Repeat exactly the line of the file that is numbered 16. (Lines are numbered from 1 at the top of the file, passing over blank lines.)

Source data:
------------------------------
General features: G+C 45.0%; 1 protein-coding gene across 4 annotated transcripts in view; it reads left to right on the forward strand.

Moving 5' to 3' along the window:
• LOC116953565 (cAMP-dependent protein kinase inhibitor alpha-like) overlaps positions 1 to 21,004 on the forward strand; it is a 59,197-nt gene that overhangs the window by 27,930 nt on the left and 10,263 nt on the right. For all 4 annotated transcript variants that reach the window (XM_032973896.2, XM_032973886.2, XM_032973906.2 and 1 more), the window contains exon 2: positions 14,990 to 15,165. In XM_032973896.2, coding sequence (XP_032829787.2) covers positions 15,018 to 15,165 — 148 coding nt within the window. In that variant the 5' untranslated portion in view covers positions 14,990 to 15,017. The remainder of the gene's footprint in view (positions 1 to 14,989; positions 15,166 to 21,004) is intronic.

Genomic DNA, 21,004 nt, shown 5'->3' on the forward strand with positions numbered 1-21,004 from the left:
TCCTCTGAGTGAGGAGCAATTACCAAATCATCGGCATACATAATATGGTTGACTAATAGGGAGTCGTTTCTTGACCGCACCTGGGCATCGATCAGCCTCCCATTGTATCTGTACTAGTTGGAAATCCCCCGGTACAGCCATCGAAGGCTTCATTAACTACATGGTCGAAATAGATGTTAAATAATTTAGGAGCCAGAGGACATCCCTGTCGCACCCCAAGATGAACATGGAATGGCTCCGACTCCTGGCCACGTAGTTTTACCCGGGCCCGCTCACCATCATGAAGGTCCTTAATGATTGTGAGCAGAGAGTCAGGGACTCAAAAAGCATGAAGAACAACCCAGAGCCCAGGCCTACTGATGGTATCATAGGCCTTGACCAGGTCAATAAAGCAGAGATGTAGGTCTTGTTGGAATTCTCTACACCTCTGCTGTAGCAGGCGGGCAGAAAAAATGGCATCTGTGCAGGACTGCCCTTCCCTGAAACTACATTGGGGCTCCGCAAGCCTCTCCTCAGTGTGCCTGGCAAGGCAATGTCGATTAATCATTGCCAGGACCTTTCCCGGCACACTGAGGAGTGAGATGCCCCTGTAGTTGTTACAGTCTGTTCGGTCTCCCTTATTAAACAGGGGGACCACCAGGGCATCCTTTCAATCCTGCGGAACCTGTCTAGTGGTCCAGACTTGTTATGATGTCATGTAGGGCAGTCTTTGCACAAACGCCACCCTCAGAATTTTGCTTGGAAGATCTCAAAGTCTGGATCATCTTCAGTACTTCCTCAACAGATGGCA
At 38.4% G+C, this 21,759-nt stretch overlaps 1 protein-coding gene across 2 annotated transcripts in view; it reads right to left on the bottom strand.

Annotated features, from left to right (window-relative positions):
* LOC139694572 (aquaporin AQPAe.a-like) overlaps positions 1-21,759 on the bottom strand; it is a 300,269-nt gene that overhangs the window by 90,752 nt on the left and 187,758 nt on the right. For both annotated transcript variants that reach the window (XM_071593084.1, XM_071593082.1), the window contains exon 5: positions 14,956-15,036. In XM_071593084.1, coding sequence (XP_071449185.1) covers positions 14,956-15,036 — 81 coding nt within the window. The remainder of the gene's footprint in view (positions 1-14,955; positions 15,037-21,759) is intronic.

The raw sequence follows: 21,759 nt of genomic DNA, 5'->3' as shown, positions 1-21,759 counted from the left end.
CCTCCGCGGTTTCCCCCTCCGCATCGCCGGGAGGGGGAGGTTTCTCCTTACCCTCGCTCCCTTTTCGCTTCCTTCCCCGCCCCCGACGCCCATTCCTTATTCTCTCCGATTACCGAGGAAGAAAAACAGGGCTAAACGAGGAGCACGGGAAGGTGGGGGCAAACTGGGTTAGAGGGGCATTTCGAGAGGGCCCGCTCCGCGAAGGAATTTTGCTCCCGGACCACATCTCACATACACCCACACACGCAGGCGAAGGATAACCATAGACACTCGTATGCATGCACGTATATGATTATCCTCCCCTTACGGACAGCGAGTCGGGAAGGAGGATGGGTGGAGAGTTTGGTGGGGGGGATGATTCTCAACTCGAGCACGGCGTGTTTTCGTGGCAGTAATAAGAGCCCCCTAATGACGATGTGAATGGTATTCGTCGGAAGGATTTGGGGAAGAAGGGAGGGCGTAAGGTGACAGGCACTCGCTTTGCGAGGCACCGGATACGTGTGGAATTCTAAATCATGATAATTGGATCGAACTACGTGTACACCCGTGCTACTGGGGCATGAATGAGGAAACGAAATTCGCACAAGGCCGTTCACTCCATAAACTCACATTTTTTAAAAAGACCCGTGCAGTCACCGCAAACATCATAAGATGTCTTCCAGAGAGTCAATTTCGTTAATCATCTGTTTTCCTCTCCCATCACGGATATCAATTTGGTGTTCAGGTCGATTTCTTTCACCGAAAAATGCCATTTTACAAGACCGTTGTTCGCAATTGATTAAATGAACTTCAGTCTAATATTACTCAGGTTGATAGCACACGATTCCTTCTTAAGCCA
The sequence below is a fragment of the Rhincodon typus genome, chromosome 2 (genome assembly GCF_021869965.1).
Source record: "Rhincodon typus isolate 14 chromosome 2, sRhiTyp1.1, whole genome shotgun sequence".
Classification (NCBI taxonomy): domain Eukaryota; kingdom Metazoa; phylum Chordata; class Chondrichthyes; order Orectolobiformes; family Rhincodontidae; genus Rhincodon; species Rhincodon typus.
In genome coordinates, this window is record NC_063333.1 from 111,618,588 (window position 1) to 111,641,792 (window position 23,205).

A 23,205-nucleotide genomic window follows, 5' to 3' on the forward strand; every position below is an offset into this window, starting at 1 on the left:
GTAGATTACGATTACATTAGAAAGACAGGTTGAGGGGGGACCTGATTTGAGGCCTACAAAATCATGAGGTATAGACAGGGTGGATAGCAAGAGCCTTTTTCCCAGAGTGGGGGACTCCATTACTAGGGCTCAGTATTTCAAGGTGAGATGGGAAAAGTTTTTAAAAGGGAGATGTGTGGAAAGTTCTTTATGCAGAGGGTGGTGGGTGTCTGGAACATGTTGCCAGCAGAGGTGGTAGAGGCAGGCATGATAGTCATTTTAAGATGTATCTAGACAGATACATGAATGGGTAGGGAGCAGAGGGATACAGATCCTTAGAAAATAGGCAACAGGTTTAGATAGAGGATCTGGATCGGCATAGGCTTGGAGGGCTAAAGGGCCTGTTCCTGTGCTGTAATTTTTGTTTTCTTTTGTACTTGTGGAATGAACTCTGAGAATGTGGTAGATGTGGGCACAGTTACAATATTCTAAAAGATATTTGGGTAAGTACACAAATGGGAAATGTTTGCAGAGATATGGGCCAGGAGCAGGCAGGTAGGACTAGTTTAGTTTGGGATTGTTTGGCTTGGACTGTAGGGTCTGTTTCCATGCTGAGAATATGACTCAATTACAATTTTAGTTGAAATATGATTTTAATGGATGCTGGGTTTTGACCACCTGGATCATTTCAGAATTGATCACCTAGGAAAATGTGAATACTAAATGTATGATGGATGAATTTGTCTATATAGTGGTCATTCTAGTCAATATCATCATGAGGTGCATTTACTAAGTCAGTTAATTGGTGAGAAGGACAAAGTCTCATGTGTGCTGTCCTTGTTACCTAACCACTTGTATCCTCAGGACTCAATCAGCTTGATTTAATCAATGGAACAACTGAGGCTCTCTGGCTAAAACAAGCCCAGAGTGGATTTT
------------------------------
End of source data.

GTAGATTACGATTACATTAGAAAGACAGGTTGAGGGGGGACCTGATTTGAGGCCTACAAAATCATGAGGTATAGACAGGGTGGATAGCAAGAGCCTTTTTCCCAGAGTGGGGGACTCCATTACTAGGGCTCAGTATTTCAAGGTGAGATGGGAAAAGTTTTTAAAAGGGAGATGTGTGGAAAGTTCTTTATGCAGAGGGTGGTGGGTGTCTGGAACATGTTGCCAGCAGAGGTGGTAGAGGCAGGCATGATAGTCATTTTAAGATGTATCTAGACAGATACATGAATGGGTAGGGAGCAGAGGGATACAGATCCTTAGAAAATAGGCAACAGGTTTAGATAGAGGATCTGGATCGGCATAGGCTTGGAGGGCTAAAGGGCCTGTTCCTGTGCTGTAATTTTTGTTTTCTTTTGTACTTGTGGAATGAACTCTGAGAATGTGGTAGATGTGGGCACAGTTACAATATTCTAAAAGATATTTGGGTAAGTACACAAATGGGAAATGTTTGCAGAGATATGGGCCAGGAGCAGGCAGGTAGGACTAGTTTAGTTTGGGATTGTTTGGCTTGGACTGTAGGGTCTGTTTCCATGCTGAGAATATGACTCAATTACAATTTTAGTTGAAATATGATTTTAATGGATGCTGGGTTTTGACCACCTGGATCATTTCAGAATTGATCACCTAGGAAAATGTGAATACTAAATGTATGATGGATGAATTTGTCTATATAGTGGTCATTCTAGTCAATATCATCATGAGGTGCATTTACTAAGTCAGTTAATTGGTGAGAAGGACAAAGTCTCATGTGTGCTGTCCTTGTTACCTAACCACTTGTATCCTCAGGACTCAATCAGCTTGATTTAATCAATGGAACAACTGAGGCTCTCTGGCTAAAACAAGCCCAGAGTGGATTTT